Harvest season in the wine industry is hot, thirsty work.
The vines are covered with a summer’s worth of dust, and inhabited by black widow spiders and other crawling, climbing, biting insects. Workers who peel back the bird netting draped over the vines have the pleasure of removing dead birds, squirrels and possums entangled in the net. Driving the tractors which tow the picking bins up and down the rows is hot work too, and bees follow the picking bins in swarms, lying thick on top of the sweet, sticky grapes.
When you criticize a winemaker’s wine, you are, in essence, criticizing his cooking. Nearly all winemakers are intensely interested in food: fresh ingredients, gentle techniques, attractive presentation. The same things that go into making wine. Cellars are generally tidy places. The wines move in routine and carefully planned stages through pressing, tanks, barrels, adjustments, bottling. Winemakers shuffle around in the cellar tasting the wines as if they were pasta sauces, waiting a little longer on some, blending here and there, time to finish up on others.
Filtration makes a wine brighter and clearer by removing excess sediment and haze. Some wineries may decide not to filter their wines because they feel that the unfiltered wines taste better and have superior mouthfeel. There is no single correct answer; winemakers decide for themselves what is right for their product. Some red wines are filtered; some are not.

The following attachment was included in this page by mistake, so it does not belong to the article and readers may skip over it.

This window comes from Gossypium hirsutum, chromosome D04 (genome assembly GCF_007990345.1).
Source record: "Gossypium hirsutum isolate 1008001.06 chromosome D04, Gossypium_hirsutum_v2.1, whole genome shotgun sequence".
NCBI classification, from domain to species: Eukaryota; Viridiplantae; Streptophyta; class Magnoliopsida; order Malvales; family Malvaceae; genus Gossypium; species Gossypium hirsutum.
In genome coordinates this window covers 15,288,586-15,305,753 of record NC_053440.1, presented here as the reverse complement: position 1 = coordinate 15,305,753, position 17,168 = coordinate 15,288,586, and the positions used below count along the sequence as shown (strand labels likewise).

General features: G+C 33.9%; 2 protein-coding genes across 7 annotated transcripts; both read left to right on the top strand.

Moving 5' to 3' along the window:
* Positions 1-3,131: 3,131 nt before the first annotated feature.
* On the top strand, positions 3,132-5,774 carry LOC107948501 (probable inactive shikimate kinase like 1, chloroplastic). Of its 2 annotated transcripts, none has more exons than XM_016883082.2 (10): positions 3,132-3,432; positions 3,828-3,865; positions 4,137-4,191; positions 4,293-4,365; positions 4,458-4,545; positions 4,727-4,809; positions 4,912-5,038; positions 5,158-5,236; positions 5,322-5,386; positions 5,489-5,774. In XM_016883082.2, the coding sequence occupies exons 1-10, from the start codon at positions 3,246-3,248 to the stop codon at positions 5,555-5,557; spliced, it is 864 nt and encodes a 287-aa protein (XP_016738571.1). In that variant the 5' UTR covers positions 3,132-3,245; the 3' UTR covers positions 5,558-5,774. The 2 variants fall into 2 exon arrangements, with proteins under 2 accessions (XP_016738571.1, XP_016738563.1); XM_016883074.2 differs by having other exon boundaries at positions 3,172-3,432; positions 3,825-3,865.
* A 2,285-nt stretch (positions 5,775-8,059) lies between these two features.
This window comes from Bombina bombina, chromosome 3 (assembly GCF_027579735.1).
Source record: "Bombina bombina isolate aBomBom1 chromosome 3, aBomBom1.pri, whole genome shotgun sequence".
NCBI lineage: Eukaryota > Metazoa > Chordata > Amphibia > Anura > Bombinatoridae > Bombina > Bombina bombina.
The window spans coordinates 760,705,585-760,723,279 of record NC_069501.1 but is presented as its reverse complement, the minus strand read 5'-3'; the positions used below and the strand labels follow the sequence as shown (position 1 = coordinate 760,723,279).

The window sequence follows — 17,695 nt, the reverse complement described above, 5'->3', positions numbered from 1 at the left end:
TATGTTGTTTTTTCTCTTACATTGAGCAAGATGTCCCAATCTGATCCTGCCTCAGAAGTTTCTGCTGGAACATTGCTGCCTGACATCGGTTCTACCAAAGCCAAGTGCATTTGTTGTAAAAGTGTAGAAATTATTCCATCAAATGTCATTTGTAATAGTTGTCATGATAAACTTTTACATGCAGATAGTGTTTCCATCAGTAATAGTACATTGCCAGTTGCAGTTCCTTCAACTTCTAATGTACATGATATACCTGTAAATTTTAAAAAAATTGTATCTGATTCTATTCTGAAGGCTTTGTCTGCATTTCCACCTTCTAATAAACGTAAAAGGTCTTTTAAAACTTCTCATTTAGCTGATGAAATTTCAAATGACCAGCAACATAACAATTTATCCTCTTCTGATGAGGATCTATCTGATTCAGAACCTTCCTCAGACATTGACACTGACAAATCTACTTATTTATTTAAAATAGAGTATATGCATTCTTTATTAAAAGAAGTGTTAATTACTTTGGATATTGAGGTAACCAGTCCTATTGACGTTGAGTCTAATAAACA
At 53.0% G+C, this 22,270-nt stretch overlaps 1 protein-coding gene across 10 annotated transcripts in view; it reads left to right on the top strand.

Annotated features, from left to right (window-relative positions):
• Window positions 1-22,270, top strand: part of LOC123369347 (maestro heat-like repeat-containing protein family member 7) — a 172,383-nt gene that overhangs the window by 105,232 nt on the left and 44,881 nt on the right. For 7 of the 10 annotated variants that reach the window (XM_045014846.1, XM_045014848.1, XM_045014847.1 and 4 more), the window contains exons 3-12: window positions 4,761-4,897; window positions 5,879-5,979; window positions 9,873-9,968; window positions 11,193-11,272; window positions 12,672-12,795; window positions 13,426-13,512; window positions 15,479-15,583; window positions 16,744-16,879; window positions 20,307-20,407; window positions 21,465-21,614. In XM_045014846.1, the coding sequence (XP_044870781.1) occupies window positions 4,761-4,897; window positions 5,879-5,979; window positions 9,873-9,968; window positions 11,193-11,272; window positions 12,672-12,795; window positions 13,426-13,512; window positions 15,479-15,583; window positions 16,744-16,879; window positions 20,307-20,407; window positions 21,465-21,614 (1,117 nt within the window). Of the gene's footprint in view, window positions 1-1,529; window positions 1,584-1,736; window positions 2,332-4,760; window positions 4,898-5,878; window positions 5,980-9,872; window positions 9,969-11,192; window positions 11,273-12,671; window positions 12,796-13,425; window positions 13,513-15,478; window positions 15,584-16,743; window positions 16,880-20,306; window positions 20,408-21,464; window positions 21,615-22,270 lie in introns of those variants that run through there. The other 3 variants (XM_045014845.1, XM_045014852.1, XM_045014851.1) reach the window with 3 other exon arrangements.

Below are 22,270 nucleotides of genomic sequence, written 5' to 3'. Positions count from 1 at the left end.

In a British Columbia article titled “Where’s the Organic Wine?” the author says:
Conventional wine may also be produced naturally, or may include more than a dozen additives, such as synthetic yeasts, sulphite preservatives and taste and appearance enhancers. Natural, organic methods rely on cultured, not genetically modified yeast for initial fermentation.
“Do your wines contain sulfites? My friend is very allergic and she’ll go into shock if she drinks wine containing sulfites.”
That’s enough to scare me silly. All I need is to have a gasping, cyanotic customer on the floor. “Well, uh,” I stammer, “then perhaps she’d better not have any, just in case.” And I pull the glass back.
He hangs on to the glass. “So your wines do have sulfites, then?”